Recently, The War Zone covered how former FBI Director James Comey was able to take a Department of Justice Gulfstream 550 jet for one last ride home:
It was almost satirical in its level of sensationalism. Not long after the White House delivered a letter to the FBI telling director James Comey that he has been fired, helicopters descended onto the sacked official’s motorcade as it made its way through Los Angeles. The O.J. Simpson-esque news alert ended with Comey stepping up the stairs of a glimmering Gulfstream 550 long-range private jet.
The appearance of the massive luxury aircraft left many wondering if top federal officials really get to travel in such grandiose fashion on a normal basis, especially on just a short jaunt to California.
The section on Comey was a precursor to a bigger piece on private aviation in government, and it got me thinking; who uses (and abuses) this privilege, and how has Congress not stopped this practice in its tracks already?
Tyler Rogoway of The War Zone did an excellent job of taking apart the practice in his article, and he cited a 2013 article from the New York Post which exposed former Attorney General Eric Holder being shuttled around on the two Gulfstream V (550) jets owned by the US government, largely for his own personal “non-mission” travel:
Never mind those budget cuts — US Attorney General Eric Holder likes to travel in style on a Gulfstream jet.
As the federal government braces for a new round of cost-cutting today, a new government report found that taxpayers shelled out $11.4 million in added costs to fly top Justice Department officials on the luxury jets.
Two Gulfstream V jets were leased by Congress in 2007 for the FBI to use for counter-terrorism operations, but the Government Accountability Office found 60 percent of flying hours were for “non-mission” flights.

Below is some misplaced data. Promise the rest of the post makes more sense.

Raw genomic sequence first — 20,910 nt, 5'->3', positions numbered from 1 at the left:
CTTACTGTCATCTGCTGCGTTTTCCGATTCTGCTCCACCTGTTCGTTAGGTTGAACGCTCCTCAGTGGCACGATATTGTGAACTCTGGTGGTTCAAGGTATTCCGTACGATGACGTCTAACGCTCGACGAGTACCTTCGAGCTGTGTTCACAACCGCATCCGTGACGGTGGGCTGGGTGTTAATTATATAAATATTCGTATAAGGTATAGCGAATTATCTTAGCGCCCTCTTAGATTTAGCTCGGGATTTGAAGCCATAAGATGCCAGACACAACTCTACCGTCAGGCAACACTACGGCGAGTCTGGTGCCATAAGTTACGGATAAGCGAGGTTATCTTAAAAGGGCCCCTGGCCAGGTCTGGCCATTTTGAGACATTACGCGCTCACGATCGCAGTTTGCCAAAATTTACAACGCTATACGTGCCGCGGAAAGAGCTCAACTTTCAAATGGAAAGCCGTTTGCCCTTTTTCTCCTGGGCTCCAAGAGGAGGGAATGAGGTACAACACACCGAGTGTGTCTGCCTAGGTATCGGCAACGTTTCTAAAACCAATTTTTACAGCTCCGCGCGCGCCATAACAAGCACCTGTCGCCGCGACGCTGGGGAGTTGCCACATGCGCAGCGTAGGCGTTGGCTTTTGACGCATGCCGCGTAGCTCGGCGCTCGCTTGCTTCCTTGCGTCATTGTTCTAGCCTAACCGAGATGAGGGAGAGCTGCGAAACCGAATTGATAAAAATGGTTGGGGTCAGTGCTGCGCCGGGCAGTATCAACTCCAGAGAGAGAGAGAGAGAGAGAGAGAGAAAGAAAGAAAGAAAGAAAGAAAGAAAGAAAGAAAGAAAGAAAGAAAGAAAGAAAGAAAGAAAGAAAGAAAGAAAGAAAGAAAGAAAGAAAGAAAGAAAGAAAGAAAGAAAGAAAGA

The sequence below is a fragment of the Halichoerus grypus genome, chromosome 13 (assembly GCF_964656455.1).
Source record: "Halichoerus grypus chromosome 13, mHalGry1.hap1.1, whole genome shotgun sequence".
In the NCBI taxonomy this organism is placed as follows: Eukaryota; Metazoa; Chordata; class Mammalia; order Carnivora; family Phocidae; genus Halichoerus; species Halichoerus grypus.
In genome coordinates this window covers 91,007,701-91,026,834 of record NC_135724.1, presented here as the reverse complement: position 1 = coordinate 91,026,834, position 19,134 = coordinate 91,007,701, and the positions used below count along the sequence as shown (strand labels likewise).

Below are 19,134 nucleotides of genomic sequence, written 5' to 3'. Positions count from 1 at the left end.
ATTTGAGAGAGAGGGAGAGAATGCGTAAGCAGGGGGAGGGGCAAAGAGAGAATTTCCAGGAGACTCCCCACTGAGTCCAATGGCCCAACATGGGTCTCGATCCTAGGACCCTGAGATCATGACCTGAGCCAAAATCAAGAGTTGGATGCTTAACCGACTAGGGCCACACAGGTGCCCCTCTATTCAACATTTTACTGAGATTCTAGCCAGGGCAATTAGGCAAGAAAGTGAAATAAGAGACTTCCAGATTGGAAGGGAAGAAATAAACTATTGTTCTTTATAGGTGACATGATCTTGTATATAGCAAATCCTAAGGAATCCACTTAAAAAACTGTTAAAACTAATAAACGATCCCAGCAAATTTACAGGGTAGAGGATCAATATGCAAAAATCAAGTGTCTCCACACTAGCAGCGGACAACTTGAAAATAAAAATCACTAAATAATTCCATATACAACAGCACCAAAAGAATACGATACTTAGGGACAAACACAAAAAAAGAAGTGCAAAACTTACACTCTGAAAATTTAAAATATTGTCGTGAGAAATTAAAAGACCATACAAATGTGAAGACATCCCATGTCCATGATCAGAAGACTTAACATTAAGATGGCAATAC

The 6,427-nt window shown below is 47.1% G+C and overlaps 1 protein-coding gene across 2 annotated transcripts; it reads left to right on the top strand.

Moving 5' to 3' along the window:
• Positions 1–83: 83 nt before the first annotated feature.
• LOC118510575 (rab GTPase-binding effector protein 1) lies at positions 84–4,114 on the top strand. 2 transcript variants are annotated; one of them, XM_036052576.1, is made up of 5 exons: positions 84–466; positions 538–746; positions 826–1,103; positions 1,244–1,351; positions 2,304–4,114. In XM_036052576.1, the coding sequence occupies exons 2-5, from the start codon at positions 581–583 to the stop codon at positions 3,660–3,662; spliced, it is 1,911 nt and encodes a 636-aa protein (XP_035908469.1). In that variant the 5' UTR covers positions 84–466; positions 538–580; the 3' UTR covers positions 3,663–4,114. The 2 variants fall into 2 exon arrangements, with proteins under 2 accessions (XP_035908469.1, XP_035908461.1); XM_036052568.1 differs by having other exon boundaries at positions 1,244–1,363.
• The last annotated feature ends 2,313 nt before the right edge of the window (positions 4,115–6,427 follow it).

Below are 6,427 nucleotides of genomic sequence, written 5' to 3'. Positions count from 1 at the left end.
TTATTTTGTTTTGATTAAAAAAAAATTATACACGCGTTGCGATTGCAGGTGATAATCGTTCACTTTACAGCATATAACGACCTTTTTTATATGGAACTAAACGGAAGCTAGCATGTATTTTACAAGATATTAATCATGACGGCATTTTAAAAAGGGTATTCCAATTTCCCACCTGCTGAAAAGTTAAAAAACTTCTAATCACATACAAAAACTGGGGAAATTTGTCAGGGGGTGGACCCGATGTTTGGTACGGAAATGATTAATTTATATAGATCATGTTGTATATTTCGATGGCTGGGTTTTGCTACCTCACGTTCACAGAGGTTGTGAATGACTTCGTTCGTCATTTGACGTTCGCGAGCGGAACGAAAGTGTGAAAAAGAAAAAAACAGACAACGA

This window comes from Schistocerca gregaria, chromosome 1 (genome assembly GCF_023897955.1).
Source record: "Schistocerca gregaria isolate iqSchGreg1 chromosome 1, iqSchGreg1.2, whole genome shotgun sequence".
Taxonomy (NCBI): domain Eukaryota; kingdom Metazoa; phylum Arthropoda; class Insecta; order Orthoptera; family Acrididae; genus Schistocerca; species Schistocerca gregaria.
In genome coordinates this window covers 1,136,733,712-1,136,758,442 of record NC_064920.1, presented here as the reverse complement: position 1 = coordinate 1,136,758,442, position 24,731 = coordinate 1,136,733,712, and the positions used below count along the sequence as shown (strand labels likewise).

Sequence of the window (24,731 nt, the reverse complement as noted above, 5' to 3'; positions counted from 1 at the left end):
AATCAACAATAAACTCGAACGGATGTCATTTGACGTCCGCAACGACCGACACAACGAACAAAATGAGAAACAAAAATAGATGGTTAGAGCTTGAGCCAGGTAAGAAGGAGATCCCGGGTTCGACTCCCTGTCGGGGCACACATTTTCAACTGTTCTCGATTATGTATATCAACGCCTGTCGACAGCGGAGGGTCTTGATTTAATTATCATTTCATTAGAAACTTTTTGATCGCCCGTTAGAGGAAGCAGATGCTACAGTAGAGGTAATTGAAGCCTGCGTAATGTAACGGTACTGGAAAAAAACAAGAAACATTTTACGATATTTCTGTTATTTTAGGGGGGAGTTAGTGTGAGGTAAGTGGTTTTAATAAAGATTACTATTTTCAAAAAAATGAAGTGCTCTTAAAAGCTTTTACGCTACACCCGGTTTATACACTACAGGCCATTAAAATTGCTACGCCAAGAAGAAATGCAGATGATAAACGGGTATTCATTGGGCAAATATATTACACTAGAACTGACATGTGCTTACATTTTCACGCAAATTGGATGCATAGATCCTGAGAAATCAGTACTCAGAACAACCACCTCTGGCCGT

Holder and his predecessor, AG Michael Mukasey, used the jets for business and personal trips 88 times, according to the GAO. FBI Director Robert Mueller has flown aboard the Gulfstream 10 times.
The Post went on, citing the “requirement” that the Attorney General and FBI Director need to fly on government aircraft for “security reasons” even if the trip is personal. And even though I’m inclined to say “bullshit, this guy is a government official, he works for us, fly him commercial”, nothing is worse than the “reimbursement” cost they are expected to pay for use of the private jets:
The AG and the FBI director are required to fly on government aircraft for security reasons, even on personal trips. But the report noted that there are aircraft available for their use that are much cheaper to fly.
And on personal trips, the officials have to reimburse the feds only for the cost of a coach ticket. When Holder flew to New York in 2010, he repaid the feds $421 for a Gulfstream flight that cost taxpayers $15,000.
So instead of taking an Amtrak Acela train from DC to New York City, a distance of about 225 or so miles, Holder needed a Gulfstream with a range of over 7,000 miles. Take note, this was for a personal trip; what would your employer say if you billed them over 35 times your out-of-pocket cost for “security” reasons?
But don’t worry, this is the same guy the state of California has hired to “take on” President Trump on “global warming”:
The Democratic-led #California Legislature has hired Eric Holder to help with any potential fights with the incoming administration, from global warming to immigration.
Hiring Holder, who is now a Washington-based attorney, provides a glimpse into how California will fight President-elect #Donald Trump on a host of issues.